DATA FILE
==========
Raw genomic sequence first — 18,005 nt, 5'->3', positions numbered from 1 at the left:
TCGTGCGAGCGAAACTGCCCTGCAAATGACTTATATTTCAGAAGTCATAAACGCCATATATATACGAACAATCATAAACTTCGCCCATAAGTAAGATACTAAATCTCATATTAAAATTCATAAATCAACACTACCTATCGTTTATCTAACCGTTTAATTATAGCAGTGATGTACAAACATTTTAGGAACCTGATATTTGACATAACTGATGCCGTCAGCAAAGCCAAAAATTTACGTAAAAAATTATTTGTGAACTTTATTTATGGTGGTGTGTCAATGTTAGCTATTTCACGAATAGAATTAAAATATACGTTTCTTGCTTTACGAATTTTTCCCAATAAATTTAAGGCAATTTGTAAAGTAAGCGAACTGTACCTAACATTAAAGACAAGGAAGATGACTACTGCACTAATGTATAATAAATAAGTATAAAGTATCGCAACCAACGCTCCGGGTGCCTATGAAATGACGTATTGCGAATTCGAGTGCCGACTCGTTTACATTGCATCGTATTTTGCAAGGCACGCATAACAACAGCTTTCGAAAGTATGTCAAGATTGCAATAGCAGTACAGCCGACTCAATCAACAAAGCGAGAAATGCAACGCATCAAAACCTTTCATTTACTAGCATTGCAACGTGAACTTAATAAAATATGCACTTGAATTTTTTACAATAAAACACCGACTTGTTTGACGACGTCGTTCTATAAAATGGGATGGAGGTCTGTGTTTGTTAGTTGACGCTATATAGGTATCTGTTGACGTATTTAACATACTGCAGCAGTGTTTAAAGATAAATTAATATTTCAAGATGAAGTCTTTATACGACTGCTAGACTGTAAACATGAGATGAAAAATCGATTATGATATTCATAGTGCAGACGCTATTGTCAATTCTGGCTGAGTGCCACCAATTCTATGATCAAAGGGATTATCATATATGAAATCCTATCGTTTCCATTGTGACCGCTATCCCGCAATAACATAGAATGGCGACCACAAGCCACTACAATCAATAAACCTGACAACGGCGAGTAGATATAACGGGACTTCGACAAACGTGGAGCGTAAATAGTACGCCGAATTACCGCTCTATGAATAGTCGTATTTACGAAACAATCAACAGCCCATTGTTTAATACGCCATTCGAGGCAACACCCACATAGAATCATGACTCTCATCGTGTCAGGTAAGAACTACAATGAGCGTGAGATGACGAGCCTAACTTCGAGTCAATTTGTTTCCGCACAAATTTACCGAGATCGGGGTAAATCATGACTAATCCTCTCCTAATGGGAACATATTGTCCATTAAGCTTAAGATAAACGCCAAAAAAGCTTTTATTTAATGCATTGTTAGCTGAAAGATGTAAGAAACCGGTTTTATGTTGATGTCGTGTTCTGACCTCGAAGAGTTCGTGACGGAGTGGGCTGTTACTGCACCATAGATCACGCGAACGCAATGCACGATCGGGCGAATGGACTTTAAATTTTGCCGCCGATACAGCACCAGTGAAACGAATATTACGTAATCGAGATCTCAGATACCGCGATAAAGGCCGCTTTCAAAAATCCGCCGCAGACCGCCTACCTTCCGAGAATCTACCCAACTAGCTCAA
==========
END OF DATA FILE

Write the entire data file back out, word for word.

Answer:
Raw genomic sequence first — 18,005 nt, 5'->3', positions numbered from 1 at the left:
TCGTGCGAGCGAAACTGCCCTGCAAATGACTTATATTTCAGAAGTCATAAACGCCATATATATACGAACAATCATAAACTTCGCCCATAAGTAAGATACTAAATCTCATATTAAAATTCATAAATCAACACTACCTATCGTTTATCTAACCGTTTAATTATAGCAGTGATGTACAAACATTTTAGGAACCTGATATTTGACATAACTGATGCCGTCAGCAAAGCCAAAAATTTACGTAAAAAATTATTTGTGAACTTTATTTATGGTGGTGTGTCAATGTTAGCTATTTCACGAATAGAATTAAAATATACGTTTCTTGCTTTACGAATTTTTCCCAATAAATTTAAGGCAATTTGTAAAGTAAGCGAACTGTACCTAACATTAAAGACAAGGAAGATGACTACTGCACTAATGTATAATAAATAAGTATAAAGTATCGCAACCAACGCTCCGGGTGCCTATGAAATGACGTATTGCGAATTCGAGTGCCGACTCGTTTACATTGCATCGTATTTTGCAAGGCACGCATAACAACAGCTTTCGAAAGTATGTCAAGATTGCAATAGCAGTACAGCCGACTCAATCAACAAAGCGAGAAATGCAACGCATCAAAACCTTTCATTTACTAGCATTGCAACGTGAACTTAATAAAATATGCACTTGAATTTTTTACAATAAAACACCGACTTGTTTGACGACGTCGTTCTATAAAATGGGATGGAGGTCTGTGTTTGTTAGTTGACGCTATATAGGTATCTGTTGACGTATTTAACATACTGCAGCAGTGTTTAAAGATAAATTAATATTTCAAGATGAAGTCTTTATACGACTGCTAGACTGTAAACATGAGATGAAAAATCGATTATGATATTCATAGTGCAGACGCTATTGTCAATTCTGGCTGAGTGCCACCAATTCTATGATCAAAGGGATTATCATATATGAAATCCTATCGTTTCCATTGTGACCGCTATCCCGCAATAACATAGAATGGCGACCACAAGCCACTACAATCAATAAACCTGACAACGGCGAGTAGATATAACGGGACTTCGACAAACGTGGAGCGTAAATAGTACGCCGAATTACCGCTCTATGAATAGTCGTATTTACGAAACAATCAACAGCCCATTGTTTAATACGCCATTCGAGGCAACACCCACATAGAATCATGACTCTCATCGTGTCAGGTAAGAACTACAATGAGCGTGAGATGACGAGCCTAACTTCGAGTCAATTTGTTTCCGCACAAATTTACCGAGATCGGGGTAAATCATGACTAATCCTCTCCTAATGGGAACATATTGTCCATTAAGCTTAAGATAAACGCCAAAAAAGCTTTTATTTAATGCATTGTTAGCTGAAAGATGTAAGAAACCGGTTTTATGTTGATGTCGTGTTCTGACCTCGAAGAGTTCGTGACGGAGTGGGCTGTTACTGCACCATAGATCACGCGAACGCAATGCACGATCGGGCGAATGGACTTTAAATTTTGCCGCCGATACAGCACCAGTGAAACGAATATTACGTAATCGAGATCTCAGATACCGCGATAAAGGCCGCTTTCAAAAATCCGCCGCAGACCGCCTACCTTCCGAGAATCTACCCAACTAGCTCAA